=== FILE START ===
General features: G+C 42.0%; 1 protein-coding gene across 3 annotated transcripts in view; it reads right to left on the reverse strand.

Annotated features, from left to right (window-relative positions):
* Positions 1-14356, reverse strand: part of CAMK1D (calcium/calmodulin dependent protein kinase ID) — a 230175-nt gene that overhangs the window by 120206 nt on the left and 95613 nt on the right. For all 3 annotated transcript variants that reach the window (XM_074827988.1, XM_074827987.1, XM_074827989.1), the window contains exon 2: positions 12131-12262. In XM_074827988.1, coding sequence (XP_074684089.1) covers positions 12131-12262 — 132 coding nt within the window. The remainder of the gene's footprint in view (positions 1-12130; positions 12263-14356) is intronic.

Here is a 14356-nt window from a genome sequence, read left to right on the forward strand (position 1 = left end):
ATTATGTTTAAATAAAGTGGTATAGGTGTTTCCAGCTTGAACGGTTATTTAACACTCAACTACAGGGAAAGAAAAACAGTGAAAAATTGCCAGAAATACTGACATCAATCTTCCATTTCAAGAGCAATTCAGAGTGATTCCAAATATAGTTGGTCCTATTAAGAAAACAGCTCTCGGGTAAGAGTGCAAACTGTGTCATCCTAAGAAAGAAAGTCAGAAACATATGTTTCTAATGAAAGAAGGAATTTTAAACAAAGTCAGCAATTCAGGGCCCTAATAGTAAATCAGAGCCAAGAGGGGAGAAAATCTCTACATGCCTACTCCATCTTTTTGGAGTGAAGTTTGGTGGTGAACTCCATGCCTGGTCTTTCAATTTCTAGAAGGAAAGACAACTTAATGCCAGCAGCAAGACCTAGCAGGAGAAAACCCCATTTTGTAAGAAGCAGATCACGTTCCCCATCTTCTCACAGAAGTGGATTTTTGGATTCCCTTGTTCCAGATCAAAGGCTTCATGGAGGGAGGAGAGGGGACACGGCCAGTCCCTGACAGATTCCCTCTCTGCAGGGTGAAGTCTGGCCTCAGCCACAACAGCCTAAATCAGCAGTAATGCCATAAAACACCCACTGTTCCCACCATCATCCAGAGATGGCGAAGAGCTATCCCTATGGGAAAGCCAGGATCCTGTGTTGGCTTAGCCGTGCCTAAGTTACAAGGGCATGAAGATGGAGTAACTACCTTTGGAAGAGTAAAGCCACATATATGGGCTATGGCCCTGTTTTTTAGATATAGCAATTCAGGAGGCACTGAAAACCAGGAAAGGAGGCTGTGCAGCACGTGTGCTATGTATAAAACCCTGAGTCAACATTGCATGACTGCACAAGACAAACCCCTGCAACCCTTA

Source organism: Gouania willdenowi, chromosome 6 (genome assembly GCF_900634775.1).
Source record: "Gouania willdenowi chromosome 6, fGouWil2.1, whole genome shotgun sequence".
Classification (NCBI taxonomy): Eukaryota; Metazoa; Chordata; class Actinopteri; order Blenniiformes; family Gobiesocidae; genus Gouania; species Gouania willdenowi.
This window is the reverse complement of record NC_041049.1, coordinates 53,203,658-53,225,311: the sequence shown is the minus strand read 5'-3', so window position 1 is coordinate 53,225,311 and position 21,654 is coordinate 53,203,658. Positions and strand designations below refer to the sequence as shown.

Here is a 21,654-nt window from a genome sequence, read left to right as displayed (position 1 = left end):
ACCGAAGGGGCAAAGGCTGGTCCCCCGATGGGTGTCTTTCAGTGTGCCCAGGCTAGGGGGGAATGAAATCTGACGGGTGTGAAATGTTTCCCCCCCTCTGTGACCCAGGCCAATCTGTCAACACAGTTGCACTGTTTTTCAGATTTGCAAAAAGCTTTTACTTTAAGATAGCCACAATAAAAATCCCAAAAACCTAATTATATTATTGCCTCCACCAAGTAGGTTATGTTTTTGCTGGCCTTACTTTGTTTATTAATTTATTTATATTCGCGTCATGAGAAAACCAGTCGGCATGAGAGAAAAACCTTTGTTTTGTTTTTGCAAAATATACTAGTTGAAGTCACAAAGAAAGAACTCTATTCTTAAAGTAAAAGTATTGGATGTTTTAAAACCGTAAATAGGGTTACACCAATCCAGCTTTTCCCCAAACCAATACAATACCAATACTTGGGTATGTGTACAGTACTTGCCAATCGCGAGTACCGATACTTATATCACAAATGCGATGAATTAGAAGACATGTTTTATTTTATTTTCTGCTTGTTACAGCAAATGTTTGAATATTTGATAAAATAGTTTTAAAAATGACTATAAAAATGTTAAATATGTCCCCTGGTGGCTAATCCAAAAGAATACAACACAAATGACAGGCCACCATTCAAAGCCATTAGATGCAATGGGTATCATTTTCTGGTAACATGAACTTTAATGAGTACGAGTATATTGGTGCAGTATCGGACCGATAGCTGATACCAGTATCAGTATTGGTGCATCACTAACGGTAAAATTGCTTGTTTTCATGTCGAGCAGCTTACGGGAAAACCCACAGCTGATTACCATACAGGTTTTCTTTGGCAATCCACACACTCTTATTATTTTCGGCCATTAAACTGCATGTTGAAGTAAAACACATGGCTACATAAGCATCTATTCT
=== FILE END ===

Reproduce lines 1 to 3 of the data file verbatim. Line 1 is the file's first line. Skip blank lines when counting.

General features: G+C 42.0%; 1 protein-coding gene across 3 annotated transcripts in view; it reads right to left on the reverse strand.

Annotated features, from left to right (window-relative positions):
* Positions 1-14356, reverse strand: part of CAMK1D (calcium/calmodulin dependent protein kinase ID) — a 230175-nt gene that overhangs the window by 120206 nt on the left and 95613 nt on the right. For all 3 annotated transcript variants that reach the window (XM_074827988.1, XM_074827987.1, XM_074827989.1), the window contains exon 2: positions 12131-12262. In XM_074827988.1, coding sequence (XP_074684089.1) covers positions 12131-12262 — 132 coding nt within the window. The remainder of the gene's footprint in view (positions 1-12130; positions 12263-14356) is intronic.